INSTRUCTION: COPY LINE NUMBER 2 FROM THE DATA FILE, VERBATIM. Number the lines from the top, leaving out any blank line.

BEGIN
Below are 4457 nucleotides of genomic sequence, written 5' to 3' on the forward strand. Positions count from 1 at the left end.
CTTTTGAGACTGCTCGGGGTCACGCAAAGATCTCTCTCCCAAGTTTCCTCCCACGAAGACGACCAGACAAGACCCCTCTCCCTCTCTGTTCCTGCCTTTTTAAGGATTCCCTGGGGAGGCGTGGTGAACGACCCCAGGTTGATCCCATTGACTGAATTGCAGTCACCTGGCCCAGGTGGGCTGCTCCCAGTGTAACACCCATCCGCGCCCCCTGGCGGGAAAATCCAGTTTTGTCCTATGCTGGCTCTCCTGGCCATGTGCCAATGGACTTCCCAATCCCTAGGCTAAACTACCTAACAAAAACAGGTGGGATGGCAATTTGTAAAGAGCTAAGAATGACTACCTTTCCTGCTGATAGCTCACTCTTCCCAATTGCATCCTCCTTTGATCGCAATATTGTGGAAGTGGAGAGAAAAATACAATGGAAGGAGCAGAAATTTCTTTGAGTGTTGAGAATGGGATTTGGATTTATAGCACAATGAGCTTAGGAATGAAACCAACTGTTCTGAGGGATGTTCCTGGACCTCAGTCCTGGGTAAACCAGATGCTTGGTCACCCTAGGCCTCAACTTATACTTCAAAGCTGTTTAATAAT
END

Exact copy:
CTTTTGAGACTGCTCGGGGTCACGCAAAGATCTCTCTCCCAAGTTTCCTCCCACGAAGACGACCAGACAAGACCCCTCTCCCTCTCTGTTCCTGCCTTTTTAAGGATTCCCTGGGGAGGCGTGGTGAACGACCCCAGGTTGATCCCATTGACTGAATTGCAGTCACCTGGCCCAGGTGGGCTGCTCCCAGTGTAACACCCATCCGCGCCCCCTGGCGGGAAAATCCAGTTTTGTCCTATGCTGGCTCTCCTGGCCATGTGCCAATGGACTTCCCAATCCCTAGGCTAAACTACCTAACAAAAACAGGTGGGATGGCAATTTGTAAAGAGCTAAGAATGACTACCTTTCCTGCTGATAGCTCACTCTTCCCAATTGCATCCTCCTTTGATCGCAATATTGTGGAAGTGGAGAGAAAAATACAATGGAAGGAGCAGAAATTTCTTTGAGTGTTGAGAATGGGATTTGGATTTATAGCACAATGAGCTTAGGAATGAAACCAACTGTTCTGAGGGATGTTCCTGGACCTCAGTCCTGGGTAAACCAGATGCTTGGTCACCCTAGGCCTCAACTTATACTTCAAAGCTGTTTAATAAT